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Paulanne Simmons

"Jacques Brel Is [Still] Alive and Well…"

Jacques Brel Is Alive and Well and Living in Paris. Photo by Carol Rosegg.

"Jacques Brel Is Alive and Well and Living in Paris"
Directed by Gordon Greenberg
The Zipper Theatre
336 West 37th St.
Opened March 27, 2006
Mon. Thurs. and Fri. 8 p.m., Tues. 7 p.m., Sat, 3 & 8 p.m., Sun. 3 & 7 p.m.
$65 (212) 239-6200 or www.telecharge.com
Open ended
Reviewed by Paulanne Simmons March 28, 2006

When "Jacques Brel Is Alive and Well and Living in Paris" was first performed at The Village Gate in the late 60s, M. Brel was still alive and well, although not necessarily living in Paris, as he was often on tour. Now, as the show opens at The Zipper Theatre, the Grand Jacques has been dead for 27 years, but he left behind a rich musical oeuvre consisting of ballads, tangos, waltzes and many songs that defy definition.

Director Gordon Greenberg uses translated lyrics by poet Eric Blau and lyricist Mort Shuman; three musicians: Eric Svejcar (music director/piano/accordion/guitar), Steve Gilewski (bass), and Brad Carbone (percussion); and four singer/actors: Robert Cuccioli, Rodney Hicks, Natascia Diaz and Gay Marshall, all Broadway veterans, to restage the show, which ran for 1,847 performances at The Village Gate.

The performers create joyous, ironic, tender and melancholy scenarios or sing solo on a stage furnished with worn period furniture, wine bottles and peculiar bric-a-brac, which set designer Robert Bissinger apparently hopes will give the show a French flavor. And he's not far off the mark: this reviewer lived one year in the 17th arrondissement in an apartment that, except for an old red rug and chandeliers that looked like they'd survived the revolution, was not much different. But in spite of his efforts, "Jacques Brel Is Alive and Well and Living in Paris" doesn't seem much more Gallic than French fries at McDonald's.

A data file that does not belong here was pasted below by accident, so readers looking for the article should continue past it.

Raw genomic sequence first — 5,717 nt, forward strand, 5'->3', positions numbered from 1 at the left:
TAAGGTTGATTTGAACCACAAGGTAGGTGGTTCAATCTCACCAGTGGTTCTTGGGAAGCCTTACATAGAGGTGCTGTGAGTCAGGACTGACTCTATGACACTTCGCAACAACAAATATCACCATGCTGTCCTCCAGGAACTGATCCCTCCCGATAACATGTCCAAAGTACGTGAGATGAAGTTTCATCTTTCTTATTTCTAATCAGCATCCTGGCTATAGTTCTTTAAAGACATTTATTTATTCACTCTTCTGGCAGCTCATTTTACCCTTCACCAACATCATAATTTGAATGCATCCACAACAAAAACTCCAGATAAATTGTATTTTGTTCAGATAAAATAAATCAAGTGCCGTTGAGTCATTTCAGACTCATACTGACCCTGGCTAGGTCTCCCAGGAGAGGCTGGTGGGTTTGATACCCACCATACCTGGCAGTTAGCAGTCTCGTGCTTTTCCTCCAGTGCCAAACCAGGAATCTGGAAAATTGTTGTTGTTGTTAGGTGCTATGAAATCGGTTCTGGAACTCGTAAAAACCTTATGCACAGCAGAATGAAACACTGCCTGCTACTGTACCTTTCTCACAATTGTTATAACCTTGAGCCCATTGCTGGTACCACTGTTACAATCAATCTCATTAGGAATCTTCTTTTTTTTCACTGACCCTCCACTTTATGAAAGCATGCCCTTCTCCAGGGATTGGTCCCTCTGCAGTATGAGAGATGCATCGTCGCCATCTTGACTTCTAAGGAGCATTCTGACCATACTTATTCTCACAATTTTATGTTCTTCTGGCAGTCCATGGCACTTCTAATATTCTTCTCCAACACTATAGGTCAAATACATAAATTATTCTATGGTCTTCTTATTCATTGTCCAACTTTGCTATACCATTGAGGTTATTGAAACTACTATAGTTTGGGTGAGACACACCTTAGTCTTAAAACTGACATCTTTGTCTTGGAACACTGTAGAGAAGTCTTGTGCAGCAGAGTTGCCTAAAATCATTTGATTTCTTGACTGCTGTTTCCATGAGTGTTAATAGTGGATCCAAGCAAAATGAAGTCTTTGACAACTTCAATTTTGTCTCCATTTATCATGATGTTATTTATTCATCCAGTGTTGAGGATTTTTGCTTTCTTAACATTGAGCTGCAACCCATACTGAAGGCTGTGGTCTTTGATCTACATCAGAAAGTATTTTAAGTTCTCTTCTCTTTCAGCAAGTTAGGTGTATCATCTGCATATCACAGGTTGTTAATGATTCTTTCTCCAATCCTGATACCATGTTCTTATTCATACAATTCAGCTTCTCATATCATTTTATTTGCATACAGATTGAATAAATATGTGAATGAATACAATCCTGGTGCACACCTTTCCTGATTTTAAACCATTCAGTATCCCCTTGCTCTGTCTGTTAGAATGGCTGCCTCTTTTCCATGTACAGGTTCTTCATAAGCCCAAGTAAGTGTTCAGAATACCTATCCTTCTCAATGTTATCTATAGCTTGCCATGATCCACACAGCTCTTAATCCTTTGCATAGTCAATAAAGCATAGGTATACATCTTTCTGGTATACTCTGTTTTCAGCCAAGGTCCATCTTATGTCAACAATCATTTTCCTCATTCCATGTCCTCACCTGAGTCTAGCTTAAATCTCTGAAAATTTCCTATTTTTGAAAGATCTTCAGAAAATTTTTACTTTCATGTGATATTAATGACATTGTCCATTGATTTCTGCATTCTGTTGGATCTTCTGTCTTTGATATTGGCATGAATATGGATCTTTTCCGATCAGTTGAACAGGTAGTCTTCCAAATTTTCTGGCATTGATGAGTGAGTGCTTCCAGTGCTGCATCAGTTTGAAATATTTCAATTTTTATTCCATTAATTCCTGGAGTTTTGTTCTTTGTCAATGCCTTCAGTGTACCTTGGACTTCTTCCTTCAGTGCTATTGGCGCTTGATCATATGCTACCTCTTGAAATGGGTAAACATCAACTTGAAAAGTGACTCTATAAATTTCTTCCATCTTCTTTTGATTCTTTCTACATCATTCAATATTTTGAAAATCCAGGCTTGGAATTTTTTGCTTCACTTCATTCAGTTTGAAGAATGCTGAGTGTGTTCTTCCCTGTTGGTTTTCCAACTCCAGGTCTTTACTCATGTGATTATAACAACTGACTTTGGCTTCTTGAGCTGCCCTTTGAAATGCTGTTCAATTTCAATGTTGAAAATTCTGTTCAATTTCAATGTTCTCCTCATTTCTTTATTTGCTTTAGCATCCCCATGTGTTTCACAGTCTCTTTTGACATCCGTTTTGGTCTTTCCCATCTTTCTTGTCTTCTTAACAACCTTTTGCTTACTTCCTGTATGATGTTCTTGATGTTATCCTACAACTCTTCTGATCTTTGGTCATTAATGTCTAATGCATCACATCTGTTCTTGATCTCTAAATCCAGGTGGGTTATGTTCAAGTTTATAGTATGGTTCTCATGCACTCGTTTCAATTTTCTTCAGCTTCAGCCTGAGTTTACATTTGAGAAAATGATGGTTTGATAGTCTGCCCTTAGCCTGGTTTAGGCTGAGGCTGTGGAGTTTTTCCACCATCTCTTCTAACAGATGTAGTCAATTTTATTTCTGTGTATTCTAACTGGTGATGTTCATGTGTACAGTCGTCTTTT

It's not that the songs have been translated into English (although Brel, for whom the sound of lyrics was just as important as the sense, does suffer in translation). In fact Marshall, who lived for many years in Paris, sings "Ne Me Quitte Pas" and "Marieke" in French and Dutch with such longing one can believe she might have touched Brel's romantic heart. It's rather that the actors look, move and wear clothing with an air that's as American as apple pie.

Cuccioli sports a gray suit and tie more suited to Madison Avenue in the early 60s than the Latin Quarter in the late 60s. Hicks could be the first African American youth in his family to go to prep school.

So, if "Jacques Brel Is Alive and Well and Living in Paris" is not French, then what is it? First of all, it is first class entertainment with wonderful songs beautifully sung by talented performers. Second, it is a fine tribute to the best that's come out of France (Brel was really Belgian, but let's not quibble over details) since brie and champagne.

Brel sang about sailors and whores, the aged and the young, lovers and losers. His lyrics are profoundly tender as in his most famous ballads "Ne Me Quitte Pas" and "Quand On N'a Que l'Amour" ("If We Only Have Love") and sometimes just profound as in the lyric "I prayed to Satan When I was Scared of God."

There are times during the evening when "Jacques Brel Is Alive and Well and Living in Paris" loses energy. Some of Brel's more conversational songs do not translate as well as others into English and onto an American stage. But at other times--when Marshall sings the haunting call for peace "Sons of" or the ensemble has fun with "Timid Frieda"-- the show reminds us that the word "encore" is indeed French.

Jacques Brel wrote and sang the kind of songs that make us think and feel. They are about people, ideas, life and death. At a time when the Academy of Motion Picture Arts and Sciences saw fit to choose the brutal and brutalizing "It's Hard Out Here for a Pimp" as the year's best song, this reviewer would like to see "Jacques Brel Is Alive and Well and Living in Paris" run forever.

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